When I repeat the same procedure with the aft end of each frame, I have also the shapes of the bevel of the frames (dotted line).

5.jpg

Edited by G.L.
added number of report

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2.7

This has to be repeated for all 30 frames, so I know what to do in the weeks to follow.

The back half of the frames is drawn. Now the forward part.

8.JPG

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2.9

I didn't yet mention the dimensions of the Ostend shrimper:

-        LOA: ± 13 m

-        Beam: ± 4 m

-        Depth: ± 1.8 m

-        Draft:  forward:          ±1.3 m
            amidships:      ±1.6 m
            aft:                  ±1.9 m

10.jpg

Edited by G.L.
added picture

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2.10

All the square frames are drawn.
For the cant frames another technique is to be used. I place the grid with its centerline touching the centerline of the keel on the fore end of the frame and the waterlines on the grid in parallel with the cant frame.

11.jpg

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2.11

Afterwards I transfer the intersections of the frame with the different waterlines in parallel with the centerline of the grid to the waterlines on the grid. The black lines are the intersections of the back of the frame, the red lines  the front.

12.JPG

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Part 3: Making keel and stems

3.1

Time to get to work now. The wood that I use is provided by my garden. Many years ago I planted a cherry tree in the garden, when the tree started to bear fruit, it were plums instead of cherries. Two years ago I made finally the decision and removed the tree and replaced it by a real cherry tree. The wood is dry now and ready to be sawn and planed into planks.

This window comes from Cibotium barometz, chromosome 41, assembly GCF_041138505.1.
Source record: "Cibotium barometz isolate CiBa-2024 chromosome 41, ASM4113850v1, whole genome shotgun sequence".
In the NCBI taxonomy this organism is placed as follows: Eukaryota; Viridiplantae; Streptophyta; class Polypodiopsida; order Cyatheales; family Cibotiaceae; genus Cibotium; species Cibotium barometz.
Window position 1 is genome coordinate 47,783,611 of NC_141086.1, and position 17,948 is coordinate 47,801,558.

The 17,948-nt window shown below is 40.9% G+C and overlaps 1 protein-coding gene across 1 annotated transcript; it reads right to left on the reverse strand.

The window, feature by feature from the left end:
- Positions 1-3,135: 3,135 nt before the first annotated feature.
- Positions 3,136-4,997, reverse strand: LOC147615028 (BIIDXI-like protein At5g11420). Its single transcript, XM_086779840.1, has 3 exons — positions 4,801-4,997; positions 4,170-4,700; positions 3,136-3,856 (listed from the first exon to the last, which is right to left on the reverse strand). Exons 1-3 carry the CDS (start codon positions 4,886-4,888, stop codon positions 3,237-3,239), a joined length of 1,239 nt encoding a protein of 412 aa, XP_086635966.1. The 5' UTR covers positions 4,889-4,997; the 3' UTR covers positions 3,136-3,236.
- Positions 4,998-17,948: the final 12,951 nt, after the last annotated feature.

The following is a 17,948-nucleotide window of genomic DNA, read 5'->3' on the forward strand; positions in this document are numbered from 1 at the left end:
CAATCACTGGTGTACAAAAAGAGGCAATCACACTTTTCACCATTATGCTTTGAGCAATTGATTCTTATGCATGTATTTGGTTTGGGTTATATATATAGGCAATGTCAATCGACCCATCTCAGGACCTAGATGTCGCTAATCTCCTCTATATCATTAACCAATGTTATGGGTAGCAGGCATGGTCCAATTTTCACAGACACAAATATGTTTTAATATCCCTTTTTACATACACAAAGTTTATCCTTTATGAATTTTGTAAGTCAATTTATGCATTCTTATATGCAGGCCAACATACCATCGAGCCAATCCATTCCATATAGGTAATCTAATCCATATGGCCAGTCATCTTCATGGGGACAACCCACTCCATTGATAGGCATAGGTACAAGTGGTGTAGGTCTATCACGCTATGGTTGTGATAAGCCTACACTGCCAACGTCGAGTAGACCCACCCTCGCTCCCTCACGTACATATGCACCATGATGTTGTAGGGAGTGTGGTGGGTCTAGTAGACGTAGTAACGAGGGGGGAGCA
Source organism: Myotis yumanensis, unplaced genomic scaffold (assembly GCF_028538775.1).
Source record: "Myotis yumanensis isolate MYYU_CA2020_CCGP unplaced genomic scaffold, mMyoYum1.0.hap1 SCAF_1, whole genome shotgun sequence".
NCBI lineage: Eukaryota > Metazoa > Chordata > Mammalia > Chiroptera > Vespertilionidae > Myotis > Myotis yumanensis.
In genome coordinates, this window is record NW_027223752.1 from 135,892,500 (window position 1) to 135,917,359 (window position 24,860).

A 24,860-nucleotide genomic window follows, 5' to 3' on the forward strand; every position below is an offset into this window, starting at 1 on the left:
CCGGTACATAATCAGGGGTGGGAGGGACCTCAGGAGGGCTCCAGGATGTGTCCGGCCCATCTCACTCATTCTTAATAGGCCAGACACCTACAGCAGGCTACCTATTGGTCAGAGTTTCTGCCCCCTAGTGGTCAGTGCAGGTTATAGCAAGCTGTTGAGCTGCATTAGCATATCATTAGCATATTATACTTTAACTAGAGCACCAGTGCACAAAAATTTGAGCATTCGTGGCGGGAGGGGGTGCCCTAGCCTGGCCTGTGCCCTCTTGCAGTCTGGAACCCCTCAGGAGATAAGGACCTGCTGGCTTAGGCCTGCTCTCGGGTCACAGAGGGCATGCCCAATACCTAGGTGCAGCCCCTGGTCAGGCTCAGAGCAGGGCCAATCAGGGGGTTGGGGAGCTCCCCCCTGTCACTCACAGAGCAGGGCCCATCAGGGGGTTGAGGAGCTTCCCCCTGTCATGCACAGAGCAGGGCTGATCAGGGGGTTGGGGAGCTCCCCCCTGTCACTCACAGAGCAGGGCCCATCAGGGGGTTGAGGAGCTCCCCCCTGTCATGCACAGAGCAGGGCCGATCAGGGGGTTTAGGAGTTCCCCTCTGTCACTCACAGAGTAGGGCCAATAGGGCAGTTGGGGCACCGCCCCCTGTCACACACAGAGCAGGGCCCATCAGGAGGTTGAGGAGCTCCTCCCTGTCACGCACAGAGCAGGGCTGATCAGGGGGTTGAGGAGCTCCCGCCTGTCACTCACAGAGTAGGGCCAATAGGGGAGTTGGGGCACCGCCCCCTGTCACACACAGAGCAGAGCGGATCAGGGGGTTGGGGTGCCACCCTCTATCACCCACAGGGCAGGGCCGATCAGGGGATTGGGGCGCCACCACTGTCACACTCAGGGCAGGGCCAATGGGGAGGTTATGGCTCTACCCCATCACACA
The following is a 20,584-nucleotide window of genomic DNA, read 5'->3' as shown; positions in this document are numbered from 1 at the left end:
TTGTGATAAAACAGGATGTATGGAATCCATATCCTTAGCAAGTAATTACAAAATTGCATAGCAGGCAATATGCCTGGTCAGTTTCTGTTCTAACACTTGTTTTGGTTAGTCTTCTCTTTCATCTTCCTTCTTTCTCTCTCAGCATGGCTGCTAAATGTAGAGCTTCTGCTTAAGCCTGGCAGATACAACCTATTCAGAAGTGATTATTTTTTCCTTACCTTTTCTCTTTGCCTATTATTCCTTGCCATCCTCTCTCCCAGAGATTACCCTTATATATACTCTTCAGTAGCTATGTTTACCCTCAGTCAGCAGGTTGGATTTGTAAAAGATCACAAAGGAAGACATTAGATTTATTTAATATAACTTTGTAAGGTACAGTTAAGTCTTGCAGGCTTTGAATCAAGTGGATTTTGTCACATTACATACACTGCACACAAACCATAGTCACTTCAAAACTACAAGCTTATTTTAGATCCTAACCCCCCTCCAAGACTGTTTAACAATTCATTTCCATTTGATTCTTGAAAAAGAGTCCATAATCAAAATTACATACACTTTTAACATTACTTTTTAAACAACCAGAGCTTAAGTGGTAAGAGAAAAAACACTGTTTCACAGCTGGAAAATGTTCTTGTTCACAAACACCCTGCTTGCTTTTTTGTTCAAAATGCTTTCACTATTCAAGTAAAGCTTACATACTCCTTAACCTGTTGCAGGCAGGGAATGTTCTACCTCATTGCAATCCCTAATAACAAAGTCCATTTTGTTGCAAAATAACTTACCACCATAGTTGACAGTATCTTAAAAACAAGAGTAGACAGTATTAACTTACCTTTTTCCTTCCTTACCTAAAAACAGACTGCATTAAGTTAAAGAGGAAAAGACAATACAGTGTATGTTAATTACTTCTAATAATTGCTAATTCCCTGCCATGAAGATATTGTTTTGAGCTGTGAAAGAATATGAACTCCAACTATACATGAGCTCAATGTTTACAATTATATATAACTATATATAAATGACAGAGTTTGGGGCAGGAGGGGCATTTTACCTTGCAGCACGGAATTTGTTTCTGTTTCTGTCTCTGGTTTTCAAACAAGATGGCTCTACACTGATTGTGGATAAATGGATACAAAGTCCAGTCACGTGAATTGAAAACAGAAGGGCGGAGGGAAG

Remark  afterwards: After completing stems, keel and frames I made some samples of the finishing color for the planking an discovered that the plum wood did not give a finishing result that I liked. Therefore for the planking of the hull I changed to oak, the wood which was in reality used to build the Flemish shrimpers.

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3.2

I made the keel, the stem and the stern simultaneously but I will deal with one after the other in this report for clearness' sake.

The keel is made in two parts with a keyed hook scarf in the middle. I saw the scarf with the fretsaw. The scarf is keyed with two wedges. The two parts of the keel are glued together. Once dry, I saw the wedges along the keel and sand them.

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3.3

Now the rabbet for the lowest hull plank has to be cut. The angle of that plank varies along the different stations. I make a scraper for every 5 stations between the stations 9 and 26 and scrape the rabbet along the keel changing the scraper every 5 stations.

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26.jpg

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3.5

The stem is fit with at tap for a strong fastening with the keel. Although the picture is hazy, you can see the rabbet for the hull planks. On the next picture the stem is provisionally set on the keel.

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31a.JPG

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3.8

Determining the shape of the knee  is a little more difficult as for the apron because the knee is round. I take for the upper shape the lower profile of the apron and for the after shape the profile of the first station. I use the sand disk to give the knee shape mostly at random between the two profiles.